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Pot, provisions, advice and more

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Minerva Canna Group owner Erik Briones, right, and bud tender Maxwell Griego

Minerva Canna Group has expanded its licensed medical cannabis dispensary in Los Ranchos to include an interior “lifestyle store” with ingestion supplies like pipes and vaporizers, and a grow store with fertilizers, lights and more. Owner Erik Briones, right, and bud tender Maxwell Griego help a customer select a plant from the facility’s dispensary. (Marla Brose/Albuquerque Journal)

Copyright © 2014 Albuquerque Journal

Meet the state’s new medical marijuana shopping experience.

The Minerva Canna Group, one of New Mexico’s 23 licensed nonprofit medical cannabis producers, has launched what owner Erik Briones calls a mall-like experience for its clients. Customers at the Los Ranchos facility can now shop for a vaporizer, growing supplies and maybe even a hemp T-shirt while they pick up their medical pot.

Briones said adding a heavy retail component to the 4-year-old operation provides his more than 4,000 registered clients with a more convenient experience, while also helping him with his annual tax bill.

But the move is also about positioning. Should New Mexico go the way of Colorado and Washington and legalize recreational marijuana, Briones thinks he would already have a solid business model in place.

“We’re certainly trying to put ourselves in that position to be ahead of the pack and have a facility ready for that day,” he said. “But, in the meantime, we’re really just trying to provide services for our patients.”

For now, Minerva remains closed to all but card-carrying members of New Mexico’s Medical Cannabis Program. A staff member stationed at the front door checks to make sure everyone who enters has the right credentials.

Minerva Canna Group's new Los Ranchos facility offers medical cannabis, shown, as well as supplies that help clients ingest the marijuana and, in some cases, even grow their own. (Marla Brose/Albuquerque Journal)

Minerva Canna Group’s new Los Ranchos facility offers medical cannabis, shown, as well as supplies that help clients ingest the marijuana and, in some cases, even grow their own. (Marla Brose/Albuquerque Journal)

Once clients walk inside, they will find a series of different rooms off a main corridor. Take an immediate left, and there’s a space stocked with fertilizers, lights, organic insecticides and other tools to aid a home growing operation. (Patients who have a separate personal producer license can even get pot-growing advice from staff.)

Straight down the main corridor is the check-in desk and a small waiting area, complete with a cushy love seat.

From there, a right turn leads to a “lifestyle store,” where vaporizers, glass pipes and other ingestion products stock glass cases, and a small assortment of hemp clothing hangs from the wall.

A left turn leads into the dispensary. Staff doles out cannabis in bud form, pre-rolled joints and as part of teas, ointments and edibles like lemon bars and cheesecake.

Briones plans to turn another room into space for massages and maybe acupuncture.

“We just want to provide wellness,” he said.

Briones said his current operation is unlike any other in the state.

Although the Department of Health keeps the list of the state’s 23 licensed medical cannabis providers confidential, Paul Jaramillo, an assistant manager at another Albuquerque dispensary, Medzen Services, said he’s unaware of another local medical cannabis provider that also sells growing supplies, and a wide range of ingestion products and accessories.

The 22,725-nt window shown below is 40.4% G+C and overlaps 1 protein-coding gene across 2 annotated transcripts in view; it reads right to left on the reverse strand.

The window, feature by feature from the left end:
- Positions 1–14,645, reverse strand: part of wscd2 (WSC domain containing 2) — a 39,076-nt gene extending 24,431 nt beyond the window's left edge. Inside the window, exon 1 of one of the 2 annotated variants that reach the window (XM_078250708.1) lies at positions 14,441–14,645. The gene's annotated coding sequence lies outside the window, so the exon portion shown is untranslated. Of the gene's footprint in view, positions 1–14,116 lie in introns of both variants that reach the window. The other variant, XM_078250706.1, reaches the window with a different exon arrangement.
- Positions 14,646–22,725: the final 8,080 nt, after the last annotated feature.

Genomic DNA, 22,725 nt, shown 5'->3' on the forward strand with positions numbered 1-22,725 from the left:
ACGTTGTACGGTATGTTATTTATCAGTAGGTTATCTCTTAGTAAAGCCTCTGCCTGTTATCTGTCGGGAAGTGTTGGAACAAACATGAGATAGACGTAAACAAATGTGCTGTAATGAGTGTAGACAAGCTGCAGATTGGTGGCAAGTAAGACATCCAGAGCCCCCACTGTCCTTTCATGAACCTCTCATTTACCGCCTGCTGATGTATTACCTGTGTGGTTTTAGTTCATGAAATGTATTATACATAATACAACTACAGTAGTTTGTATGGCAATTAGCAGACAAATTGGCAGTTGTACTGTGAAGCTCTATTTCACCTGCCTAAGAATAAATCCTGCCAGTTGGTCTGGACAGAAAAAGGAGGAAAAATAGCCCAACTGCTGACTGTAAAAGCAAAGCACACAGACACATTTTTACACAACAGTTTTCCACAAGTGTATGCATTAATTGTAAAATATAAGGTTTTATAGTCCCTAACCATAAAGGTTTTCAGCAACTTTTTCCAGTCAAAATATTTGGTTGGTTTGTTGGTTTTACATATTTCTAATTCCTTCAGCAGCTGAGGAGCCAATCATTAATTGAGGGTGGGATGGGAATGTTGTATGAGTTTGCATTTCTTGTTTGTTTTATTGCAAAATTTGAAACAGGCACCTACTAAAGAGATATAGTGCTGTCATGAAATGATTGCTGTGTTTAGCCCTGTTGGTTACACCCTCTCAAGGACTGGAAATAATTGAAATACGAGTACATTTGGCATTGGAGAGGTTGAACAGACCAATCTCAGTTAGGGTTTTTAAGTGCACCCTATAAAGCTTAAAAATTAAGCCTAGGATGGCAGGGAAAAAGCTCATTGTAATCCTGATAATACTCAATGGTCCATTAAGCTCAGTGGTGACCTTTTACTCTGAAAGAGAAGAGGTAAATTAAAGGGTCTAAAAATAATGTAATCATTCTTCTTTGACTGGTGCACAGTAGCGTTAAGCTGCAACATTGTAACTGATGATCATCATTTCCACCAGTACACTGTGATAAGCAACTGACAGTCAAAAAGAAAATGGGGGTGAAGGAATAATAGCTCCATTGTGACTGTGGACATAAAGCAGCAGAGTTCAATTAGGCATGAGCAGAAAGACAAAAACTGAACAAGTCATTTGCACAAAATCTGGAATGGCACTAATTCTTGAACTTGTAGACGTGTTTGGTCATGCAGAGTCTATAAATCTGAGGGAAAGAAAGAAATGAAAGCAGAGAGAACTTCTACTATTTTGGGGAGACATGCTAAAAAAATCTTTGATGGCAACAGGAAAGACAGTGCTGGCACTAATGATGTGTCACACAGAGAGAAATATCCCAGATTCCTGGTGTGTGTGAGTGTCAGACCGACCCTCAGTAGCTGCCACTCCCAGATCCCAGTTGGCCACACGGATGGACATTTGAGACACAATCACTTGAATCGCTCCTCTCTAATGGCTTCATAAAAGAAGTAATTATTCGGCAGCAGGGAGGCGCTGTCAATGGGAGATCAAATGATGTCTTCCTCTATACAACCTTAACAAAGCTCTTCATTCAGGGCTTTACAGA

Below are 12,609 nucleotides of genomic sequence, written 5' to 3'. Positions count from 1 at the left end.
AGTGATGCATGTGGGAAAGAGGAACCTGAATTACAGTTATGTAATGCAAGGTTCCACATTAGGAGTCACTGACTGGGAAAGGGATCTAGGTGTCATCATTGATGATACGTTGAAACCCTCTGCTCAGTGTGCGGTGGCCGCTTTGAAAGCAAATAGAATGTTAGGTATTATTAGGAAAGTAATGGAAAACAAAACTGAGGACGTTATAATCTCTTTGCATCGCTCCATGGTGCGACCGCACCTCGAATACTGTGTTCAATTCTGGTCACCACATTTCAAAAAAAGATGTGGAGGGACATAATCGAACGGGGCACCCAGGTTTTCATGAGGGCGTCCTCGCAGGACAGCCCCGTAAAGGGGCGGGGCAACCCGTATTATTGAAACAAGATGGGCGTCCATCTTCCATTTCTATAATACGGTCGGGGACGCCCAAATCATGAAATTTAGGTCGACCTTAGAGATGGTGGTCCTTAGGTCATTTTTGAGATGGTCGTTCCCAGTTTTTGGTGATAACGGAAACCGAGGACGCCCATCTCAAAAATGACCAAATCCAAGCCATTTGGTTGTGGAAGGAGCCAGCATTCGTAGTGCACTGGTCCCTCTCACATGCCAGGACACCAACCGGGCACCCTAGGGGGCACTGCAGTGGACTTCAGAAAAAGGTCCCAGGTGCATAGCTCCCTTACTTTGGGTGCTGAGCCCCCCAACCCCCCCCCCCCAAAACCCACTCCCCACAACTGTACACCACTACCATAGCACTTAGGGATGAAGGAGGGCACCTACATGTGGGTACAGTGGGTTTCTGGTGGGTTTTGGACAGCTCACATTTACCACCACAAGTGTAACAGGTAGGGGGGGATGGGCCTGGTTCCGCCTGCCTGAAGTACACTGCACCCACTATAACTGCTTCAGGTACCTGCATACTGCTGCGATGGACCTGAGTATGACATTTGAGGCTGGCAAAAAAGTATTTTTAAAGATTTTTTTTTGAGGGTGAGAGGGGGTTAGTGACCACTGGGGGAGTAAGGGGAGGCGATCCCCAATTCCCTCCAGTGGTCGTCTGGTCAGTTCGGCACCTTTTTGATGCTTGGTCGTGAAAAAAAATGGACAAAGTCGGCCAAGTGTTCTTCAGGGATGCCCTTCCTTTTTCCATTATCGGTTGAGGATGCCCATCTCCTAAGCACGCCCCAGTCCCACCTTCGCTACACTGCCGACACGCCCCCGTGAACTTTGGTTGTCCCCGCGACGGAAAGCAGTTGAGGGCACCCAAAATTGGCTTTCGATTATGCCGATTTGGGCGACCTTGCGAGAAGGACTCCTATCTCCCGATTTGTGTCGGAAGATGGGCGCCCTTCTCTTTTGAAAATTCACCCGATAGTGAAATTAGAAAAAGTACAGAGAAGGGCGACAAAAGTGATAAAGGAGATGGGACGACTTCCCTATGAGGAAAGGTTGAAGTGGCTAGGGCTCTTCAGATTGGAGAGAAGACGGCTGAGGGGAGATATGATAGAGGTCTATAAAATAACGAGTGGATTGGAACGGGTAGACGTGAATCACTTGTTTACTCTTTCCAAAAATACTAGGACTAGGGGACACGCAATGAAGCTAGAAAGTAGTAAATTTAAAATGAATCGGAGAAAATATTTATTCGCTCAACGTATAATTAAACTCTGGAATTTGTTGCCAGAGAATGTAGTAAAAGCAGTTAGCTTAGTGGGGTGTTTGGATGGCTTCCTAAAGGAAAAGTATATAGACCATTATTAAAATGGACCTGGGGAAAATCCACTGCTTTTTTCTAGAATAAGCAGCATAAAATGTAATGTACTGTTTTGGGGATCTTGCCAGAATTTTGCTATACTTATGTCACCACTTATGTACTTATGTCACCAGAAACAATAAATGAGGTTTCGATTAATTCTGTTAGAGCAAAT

“I’ve never seen all three under one roof,” he said.

Briones, who launched Minerva Canna in 2010 after closing his Purple Sage Garden Center nurseries, said the goal was to create a more “pleasurable experience” for patients, whether they are already knowledgeable about weed or need extra guidance. That meant leaving his original 800-square-foot space – it was so cramped, lines often stretched out the door – for a neighboring Los Ranchos site nearly four times larger.

Maxwell Griego, a bud tender for Minerva Canna Group, boxes a marijuana plant

Maxwell Griego, a bud tender for Minerva Canna Group, a state-licensed medical cannabis provider, boxes a marijuana plant at the company’s new, expanded facility. (Marla Brose/Albuquerque Journal)

He invested $60,000 in the build-out, using an interior designer to give the place a modern, streamlined design. He likens it to “walking into the Apple computer of the cannabis world.”

The security might be almost as tight. Even though the marijuana is grown elsewhere, cameras monitor every corner of Minerva’s building, and special shutters protect the windows at night.

Briones said his new business model is more advantageous from a tax perspective. Under federal law, he cannot claim deductions related to the operation of a medical cannabis dispensary. Making the dispensary part of a larger, multipurpose facility “allows me to deduct everything around it,” he said.

The medical cannabis business is big enough that New Mexico’s licensed growers have had trouble keeping up with demand. There are 10,818 patients enrolled in the program, according to a Department of Health spokesman.

Briones said he averages 200 customers a day, but he knows there could be an even larger market for his product one day. He recently hired a new marketing director, Penn Way.

A proposed constitutional amendment to legalize recreational marijuana introduced during the 2014 legislative session failed to clear its first committee, but Briones said attitudes about marijuana are evolving.

If recreational use is ever legalized in New Mexico, “We’ll be set up with a facility that can accommodate a much larger clientele,” he said.

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